Forty years ago, it was hard to imagine, today it is reality: Although being classified as an illegal drug on a federal level in the USA, 30 US States approved Cannabis for medicinal use and 10 States declared Cannabis as free to use for leisure purposes1. Following Uruguay (2014), Canada now declared its intent to legalise Cannabis for recreational use as well2. This is despite the fact that the medical benefits of Cannabis are low and multiple adverse effects have been known to the medical community for years3–7. Since mid-2016, marijuana products with a Δ9-tetrahydrocannabinol (THC) content of less than 1% have been legally available in Switzerland and following the legalisation, 580 companies entered the legal Cannabis business. In 2017, the upturn in these businesses added 15 million Swiss francs to the treasury8.
In the meantime, an enormous Cannabis industry has emerged in the US, with businesses worth millions9. These businesses could rely on the experiences and knowledge of the tobacco industry10, 11. In the States that made Cannabis legal, sales reached 8 billion USD in the last year; sales in 2025 are estimated at 24 billion USD1. In the process, these states received 745 million USD in taxes last year, and by 2025 they are estimated to be around 4.3 billion USD. However, this revenue will not cover future follow-up costs of Cannabis use such as health costs, occupational losses and social costs, as it was the case with the tobacco epidemic.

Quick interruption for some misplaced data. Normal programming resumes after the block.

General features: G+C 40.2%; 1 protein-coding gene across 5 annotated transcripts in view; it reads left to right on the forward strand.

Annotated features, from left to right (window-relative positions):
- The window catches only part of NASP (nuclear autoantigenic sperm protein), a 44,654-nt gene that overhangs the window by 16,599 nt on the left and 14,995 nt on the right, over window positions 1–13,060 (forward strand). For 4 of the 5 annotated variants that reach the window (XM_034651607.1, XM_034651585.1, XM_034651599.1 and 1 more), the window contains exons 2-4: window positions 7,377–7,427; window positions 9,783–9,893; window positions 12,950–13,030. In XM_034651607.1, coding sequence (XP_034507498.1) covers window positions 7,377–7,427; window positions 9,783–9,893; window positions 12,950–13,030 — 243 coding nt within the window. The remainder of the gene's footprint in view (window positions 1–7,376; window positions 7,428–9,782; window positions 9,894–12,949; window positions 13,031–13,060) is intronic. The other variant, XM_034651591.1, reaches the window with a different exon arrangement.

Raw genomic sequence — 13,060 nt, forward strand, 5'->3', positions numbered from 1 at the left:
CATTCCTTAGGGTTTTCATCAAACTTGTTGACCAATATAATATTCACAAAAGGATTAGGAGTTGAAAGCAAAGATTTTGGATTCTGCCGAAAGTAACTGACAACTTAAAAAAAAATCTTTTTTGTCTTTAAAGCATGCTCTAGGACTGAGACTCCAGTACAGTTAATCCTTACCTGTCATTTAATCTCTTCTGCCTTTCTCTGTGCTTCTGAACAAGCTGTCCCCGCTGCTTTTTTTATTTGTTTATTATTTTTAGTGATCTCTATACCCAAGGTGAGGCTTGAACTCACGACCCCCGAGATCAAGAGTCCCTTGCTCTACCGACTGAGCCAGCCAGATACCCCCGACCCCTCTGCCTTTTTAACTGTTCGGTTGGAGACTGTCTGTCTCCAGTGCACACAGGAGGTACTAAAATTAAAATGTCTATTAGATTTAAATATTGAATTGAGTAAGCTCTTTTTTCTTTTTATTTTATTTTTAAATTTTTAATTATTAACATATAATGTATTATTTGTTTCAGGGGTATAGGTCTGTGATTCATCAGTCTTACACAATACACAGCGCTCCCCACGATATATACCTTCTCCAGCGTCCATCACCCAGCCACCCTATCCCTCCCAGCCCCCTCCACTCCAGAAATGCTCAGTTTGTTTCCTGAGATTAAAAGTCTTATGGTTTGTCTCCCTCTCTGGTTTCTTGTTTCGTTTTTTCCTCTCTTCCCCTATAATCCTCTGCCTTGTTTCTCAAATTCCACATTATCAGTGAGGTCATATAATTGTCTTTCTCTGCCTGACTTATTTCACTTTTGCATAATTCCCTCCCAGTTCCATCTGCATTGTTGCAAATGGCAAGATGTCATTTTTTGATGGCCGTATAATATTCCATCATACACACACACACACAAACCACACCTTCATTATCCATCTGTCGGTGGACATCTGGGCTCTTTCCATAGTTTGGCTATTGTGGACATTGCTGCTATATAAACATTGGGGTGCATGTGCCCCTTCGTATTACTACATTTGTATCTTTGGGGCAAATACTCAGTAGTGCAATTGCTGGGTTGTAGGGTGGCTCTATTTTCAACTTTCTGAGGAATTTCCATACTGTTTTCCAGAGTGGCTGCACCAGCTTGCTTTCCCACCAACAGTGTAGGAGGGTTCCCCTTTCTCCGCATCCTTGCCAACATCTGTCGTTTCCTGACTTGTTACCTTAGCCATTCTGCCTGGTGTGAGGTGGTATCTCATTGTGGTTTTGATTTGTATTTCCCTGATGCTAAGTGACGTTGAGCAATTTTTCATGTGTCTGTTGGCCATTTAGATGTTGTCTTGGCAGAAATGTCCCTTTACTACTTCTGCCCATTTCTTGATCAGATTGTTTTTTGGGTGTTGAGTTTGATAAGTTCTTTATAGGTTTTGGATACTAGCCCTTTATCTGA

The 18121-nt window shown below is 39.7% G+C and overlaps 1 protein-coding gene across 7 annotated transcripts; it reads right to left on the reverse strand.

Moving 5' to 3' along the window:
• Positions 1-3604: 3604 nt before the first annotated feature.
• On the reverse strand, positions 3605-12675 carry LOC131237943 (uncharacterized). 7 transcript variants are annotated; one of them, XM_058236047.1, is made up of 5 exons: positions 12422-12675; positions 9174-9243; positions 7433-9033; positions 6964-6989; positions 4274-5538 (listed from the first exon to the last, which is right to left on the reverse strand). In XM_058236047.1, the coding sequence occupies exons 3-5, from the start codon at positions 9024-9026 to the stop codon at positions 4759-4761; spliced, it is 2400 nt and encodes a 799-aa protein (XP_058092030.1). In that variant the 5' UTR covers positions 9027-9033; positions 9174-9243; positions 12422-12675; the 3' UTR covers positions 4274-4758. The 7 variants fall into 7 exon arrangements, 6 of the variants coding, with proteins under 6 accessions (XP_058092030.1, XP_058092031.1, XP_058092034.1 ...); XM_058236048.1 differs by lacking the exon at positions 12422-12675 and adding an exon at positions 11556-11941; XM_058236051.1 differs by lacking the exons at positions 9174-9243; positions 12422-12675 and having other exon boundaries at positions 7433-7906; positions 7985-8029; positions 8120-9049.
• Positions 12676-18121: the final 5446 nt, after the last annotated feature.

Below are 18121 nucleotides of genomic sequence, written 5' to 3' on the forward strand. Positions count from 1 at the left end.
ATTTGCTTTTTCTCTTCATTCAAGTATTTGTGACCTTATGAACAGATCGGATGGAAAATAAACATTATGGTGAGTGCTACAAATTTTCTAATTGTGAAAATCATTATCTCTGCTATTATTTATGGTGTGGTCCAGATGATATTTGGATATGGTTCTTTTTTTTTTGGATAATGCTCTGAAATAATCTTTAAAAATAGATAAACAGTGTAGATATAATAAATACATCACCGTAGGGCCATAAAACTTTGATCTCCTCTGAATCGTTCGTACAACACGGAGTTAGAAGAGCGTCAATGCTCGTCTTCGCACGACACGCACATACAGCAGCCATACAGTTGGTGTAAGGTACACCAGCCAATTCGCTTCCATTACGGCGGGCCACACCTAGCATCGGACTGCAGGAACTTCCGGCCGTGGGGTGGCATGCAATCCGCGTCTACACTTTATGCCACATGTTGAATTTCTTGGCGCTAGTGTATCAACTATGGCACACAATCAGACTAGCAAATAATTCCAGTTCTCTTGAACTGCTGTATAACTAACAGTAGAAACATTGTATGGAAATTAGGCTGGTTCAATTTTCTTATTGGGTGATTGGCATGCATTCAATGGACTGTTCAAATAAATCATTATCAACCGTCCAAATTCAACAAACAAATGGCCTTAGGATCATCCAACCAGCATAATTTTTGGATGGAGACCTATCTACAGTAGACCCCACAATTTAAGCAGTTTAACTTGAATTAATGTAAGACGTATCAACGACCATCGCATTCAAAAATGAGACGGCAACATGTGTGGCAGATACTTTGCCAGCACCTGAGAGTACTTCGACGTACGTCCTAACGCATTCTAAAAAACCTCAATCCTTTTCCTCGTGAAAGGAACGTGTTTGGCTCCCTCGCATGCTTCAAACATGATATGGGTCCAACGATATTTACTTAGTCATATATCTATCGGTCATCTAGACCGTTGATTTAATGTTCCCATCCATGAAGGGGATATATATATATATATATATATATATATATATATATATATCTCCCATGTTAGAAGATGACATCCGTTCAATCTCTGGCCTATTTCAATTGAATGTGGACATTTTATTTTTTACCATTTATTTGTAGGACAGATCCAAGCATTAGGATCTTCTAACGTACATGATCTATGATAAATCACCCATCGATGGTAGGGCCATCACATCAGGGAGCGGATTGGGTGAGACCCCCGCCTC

The number of Cannabis users in the US aged 12 years and older, is estimated at 22 million. 10% use Cannabis only for medical purposes. The number of Cannabis smokers has increased from 6.2% in 2002 to 8.3% in 201512, Cannabis addicts were estimated at 2.7 million in 2014, with 9% of all Cannabis users becoming addicted. This rate increases to 17% if Cannabis use starts in adolescence, and to 25–50% if Cannabis is consumed on a daily basis1. Since 1992, the average level of Δ9‑tetrahydrocannabinol (THC), the major psychoactive substance of Cannabis, has increased from 3 to 12% in 2012. THC content in concentrated Cannabis oil can be as high as 75%1,13,14.
“To reach the goal of legalisation, the effects of Cannabis have been actively downplayed, and a few are making billions of dollars with it”.